Stay tuned for more trends in upcoming posts. In the meantime, let us know your guesses as to what those might be in the comments below. Oh, we also have lots of giveaways coming up too, so keep an eye on our Facebook page.
Finally, less than one week (March 19, 2014) until the re-launch of our Active Aging for Boom Chicka Boomers radio showon a bigger platform – Voice America, Wednesdays at 8 am PST live/ 8 pm PST rebroadcast. Up first, author, scientist and personal trainer Tamara Grand, on “Hormones and Menopause.”
We were not paid to share any of these products with you. We did receive press passes and samples at the expo.
In March we spent 3 days at the Natural Products Expo West, then went to Thailand for 3 weeks. We should just rename March as “Delicious Food Month.” We want you to have a delicious April, so we have some pictures and recipes of a few of the sweet dishes.
Coconut Pancakes (not the same as U.S. coconut pancakes)
2 cups coconut milk (we like Native Forest from Edward And Sons)
2 eggs (we can’t all shop at my son’s chicken coop, so we recommend Happy Egg Co. and Pete and Gerry’s Organic Eggs)
1 ½ cups rice flour
3 Tbsp. glutinous rice flour (available at Asian markets)
3 Tbsp. sugar
1/8 tsp. salt
1 tsp. baking powder
½ cup corn or green onion
Mix the flours, salt and powder. In a separate bowl, whisk the eggs, coconut milk and sugar. Pour the batter into the dry ingredients and whisk together. Heat a poffertje pan (also known as abelskiver pan to medium high, then add just a drop of oil to each depression. Pour in batter and drop a pinch of the veggies on the top of each pancake. Unlike poffertjes, Thai coconut pancakes do not get flipped. When the center looks cooked (they should be a bit soft), remove the pancakes using a chopstick.
* If you don’t have this type of pan, you can use a crepe pan and make these crepe-style.
Sticky Rice with Mango and Coconut Milk
1 cup sticky (glutinous) rice
1 cup coconut milk
1 mango cut into bite-size pieces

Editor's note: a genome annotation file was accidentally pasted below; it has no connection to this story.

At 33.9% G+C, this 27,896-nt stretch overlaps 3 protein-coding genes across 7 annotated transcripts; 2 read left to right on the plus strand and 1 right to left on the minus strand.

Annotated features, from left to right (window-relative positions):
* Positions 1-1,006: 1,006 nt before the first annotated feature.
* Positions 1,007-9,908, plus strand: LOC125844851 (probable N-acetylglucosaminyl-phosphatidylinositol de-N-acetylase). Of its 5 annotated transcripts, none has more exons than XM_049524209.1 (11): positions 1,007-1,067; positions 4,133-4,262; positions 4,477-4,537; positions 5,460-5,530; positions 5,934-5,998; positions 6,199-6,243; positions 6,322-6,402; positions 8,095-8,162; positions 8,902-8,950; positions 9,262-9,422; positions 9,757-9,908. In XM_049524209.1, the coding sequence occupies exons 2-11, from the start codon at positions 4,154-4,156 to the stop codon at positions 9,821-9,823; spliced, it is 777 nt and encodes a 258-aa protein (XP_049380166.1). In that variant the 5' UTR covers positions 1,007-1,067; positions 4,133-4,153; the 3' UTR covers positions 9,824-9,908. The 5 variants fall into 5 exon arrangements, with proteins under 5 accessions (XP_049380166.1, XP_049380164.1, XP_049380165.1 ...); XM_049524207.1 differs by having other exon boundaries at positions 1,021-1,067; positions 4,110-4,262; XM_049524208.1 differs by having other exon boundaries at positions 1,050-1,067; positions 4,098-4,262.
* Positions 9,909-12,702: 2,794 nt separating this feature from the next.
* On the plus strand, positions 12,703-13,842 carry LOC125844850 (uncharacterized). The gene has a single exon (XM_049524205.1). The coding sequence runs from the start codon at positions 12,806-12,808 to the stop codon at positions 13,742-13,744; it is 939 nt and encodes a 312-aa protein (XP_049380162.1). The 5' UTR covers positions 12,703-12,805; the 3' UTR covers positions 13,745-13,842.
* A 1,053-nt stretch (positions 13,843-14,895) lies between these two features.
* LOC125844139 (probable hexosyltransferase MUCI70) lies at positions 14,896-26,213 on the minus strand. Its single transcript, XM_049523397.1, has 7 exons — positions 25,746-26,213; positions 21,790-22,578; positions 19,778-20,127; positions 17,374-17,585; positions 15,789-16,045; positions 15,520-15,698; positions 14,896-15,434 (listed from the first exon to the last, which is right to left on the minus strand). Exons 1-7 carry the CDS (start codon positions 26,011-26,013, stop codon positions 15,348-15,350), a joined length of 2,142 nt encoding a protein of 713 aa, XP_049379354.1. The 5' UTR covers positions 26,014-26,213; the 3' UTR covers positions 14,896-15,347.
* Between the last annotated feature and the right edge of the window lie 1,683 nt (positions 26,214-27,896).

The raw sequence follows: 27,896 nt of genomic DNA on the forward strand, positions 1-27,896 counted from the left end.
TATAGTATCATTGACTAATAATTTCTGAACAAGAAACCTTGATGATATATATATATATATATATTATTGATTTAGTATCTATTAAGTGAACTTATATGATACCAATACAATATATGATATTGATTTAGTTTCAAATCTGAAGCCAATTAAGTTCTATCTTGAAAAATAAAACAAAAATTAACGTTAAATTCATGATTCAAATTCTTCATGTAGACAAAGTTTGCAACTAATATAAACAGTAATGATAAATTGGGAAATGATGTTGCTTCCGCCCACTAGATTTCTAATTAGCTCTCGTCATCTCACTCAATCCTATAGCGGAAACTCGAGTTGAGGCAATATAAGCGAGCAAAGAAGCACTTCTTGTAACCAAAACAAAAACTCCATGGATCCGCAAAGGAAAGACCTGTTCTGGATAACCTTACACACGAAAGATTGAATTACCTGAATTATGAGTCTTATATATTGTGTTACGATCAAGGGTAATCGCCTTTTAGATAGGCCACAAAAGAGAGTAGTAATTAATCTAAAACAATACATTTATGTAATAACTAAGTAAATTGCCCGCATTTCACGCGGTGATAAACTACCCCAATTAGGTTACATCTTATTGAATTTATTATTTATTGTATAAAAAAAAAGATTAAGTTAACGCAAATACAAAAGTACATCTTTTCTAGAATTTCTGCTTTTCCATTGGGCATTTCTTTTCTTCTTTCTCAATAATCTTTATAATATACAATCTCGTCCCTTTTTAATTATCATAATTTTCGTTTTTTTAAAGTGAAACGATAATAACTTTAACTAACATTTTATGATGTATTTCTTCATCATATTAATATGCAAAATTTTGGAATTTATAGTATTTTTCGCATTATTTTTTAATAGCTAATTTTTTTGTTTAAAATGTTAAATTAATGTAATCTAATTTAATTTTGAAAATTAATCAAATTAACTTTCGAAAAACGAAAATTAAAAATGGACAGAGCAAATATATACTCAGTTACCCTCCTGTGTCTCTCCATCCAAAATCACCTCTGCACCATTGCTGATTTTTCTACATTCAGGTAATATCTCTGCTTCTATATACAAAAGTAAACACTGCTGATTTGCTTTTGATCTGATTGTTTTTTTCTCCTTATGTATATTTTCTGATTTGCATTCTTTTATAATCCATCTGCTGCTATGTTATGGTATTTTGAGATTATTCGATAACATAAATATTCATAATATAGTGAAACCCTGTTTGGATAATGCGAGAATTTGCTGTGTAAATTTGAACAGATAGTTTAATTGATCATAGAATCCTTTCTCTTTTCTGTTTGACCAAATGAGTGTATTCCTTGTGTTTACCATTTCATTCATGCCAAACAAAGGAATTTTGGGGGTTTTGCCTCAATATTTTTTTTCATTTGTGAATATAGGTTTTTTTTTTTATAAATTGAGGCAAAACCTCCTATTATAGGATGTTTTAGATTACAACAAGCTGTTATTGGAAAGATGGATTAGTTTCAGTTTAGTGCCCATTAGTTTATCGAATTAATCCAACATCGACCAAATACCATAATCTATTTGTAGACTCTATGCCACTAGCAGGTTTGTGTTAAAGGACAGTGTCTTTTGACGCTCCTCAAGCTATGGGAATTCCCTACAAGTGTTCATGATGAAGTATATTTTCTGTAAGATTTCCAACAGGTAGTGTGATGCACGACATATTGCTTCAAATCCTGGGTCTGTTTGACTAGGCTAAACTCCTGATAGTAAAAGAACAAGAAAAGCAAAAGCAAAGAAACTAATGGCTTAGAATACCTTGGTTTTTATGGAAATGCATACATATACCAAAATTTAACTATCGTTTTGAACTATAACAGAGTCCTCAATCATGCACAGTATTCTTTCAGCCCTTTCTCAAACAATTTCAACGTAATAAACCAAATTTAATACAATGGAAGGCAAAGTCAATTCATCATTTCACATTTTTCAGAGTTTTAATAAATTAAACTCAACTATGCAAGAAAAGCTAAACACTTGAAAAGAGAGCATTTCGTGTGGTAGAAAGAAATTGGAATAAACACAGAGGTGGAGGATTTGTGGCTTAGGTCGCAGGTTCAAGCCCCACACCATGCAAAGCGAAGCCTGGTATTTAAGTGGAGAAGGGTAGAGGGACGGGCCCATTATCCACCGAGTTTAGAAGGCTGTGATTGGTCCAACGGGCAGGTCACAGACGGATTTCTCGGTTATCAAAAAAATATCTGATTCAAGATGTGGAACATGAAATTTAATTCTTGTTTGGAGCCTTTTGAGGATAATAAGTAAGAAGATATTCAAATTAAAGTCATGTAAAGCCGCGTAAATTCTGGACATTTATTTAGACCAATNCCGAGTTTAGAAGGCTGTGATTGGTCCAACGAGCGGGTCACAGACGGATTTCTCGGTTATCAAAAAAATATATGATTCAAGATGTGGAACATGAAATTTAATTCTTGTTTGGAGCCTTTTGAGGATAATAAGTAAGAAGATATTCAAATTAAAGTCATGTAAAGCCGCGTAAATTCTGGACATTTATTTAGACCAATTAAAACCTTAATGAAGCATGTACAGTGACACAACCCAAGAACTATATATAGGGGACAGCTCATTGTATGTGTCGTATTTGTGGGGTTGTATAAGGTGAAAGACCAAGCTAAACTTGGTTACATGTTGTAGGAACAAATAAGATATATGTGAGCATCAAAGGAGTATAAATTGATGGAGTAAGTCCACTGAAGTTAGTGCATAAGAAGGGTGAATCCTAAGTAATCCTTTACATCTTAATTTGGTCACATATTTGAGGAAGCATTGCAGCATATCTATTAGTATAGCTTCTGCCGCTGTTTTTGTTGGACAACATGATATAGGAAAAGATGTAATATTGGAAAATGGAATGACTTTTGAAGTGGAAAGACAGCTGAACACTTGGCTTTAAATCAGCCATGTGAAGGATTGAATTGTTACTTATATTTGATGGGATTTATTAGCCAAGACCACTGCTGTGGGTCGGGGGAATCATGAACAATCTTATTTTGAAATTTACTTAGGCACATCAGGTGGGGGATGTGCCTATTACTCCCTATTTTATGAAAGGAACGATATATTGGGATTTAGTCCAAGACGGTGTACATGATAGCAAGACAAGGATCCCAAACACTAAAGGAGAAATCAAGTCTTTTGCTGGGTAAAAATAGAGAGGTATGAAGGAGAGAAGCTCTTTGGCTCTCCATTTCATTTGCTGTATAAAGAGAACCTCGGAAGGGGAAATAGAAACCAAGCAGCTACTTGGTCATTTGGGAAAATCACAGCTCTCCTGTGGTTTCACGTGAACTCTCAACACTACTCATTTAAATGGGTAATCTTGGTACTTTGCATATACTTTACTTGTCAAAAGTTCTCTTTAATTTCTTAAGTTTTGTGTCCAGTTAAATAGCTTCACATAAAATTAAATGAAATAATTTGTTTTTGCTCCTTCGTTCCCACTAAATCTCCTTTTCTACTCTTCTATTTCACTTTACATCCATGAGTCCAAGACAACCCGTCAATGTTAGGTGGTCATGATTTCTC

Don’t use a rice cooker, as the result won’t be quite right. You can use a steamer, but I’m going to share the quicker version using a microwave. Soak the rice in a glass bowl in warm water for 10 minutes. The water should come just over the rice. Cover and microwave for about 3 minutes. Stir fully and cook another 3 minutes. If it’s done, all the rice should be translucent. Pour ¾ cup of the milk over the rice and stir just to mix. Put the mango on top and pour the remaining ¼ cup over the top.
Coconut Crusted Peanuts with Kaffir Lime Leaves
We discovered this snack at a local market and became big fans. As we didn’t have a chance to get the recipe, we will turn you over to a wonderful version by chef Robert Danhi, a Beard nominee for his Asian cuisine cookbook.
Thai Iced Tea and Iced Coffee
Identical twins are NOT the same – Alexandra prefers vanilla; Kymberly, chocolate. And we both spent a lot of time taste-testing the Thai versions of iced tea (Kymberly) and iced coffee (Alexandra).
The tea is a combination of black spiced Thai tea, condensed milk, evaporated milk and sugar. We found out that the recipe changes as you travel around Thailand, but this is essentiallly it. As to the coffee, just switch out strong coffee for the tea, and eliminate the sugar! If you want to take the easy route, Taste Nirvana makes a bottled version of both, and they use coffee beans from Chiang Rai (we saw those for ourselves) and tea leaves from Chiang Mai (we went there too)!
If we wrote about ALL the great food we found in Thailand or at the Natural Products Expo, this would be a book, not a blog post, so we’ll stop here for now.
Kob Kuhn Kah which means “thank you” in Thai (this is the female version, which we happen to be). Koh Hai Cha-roen Ar-harn – Enjoy your meal.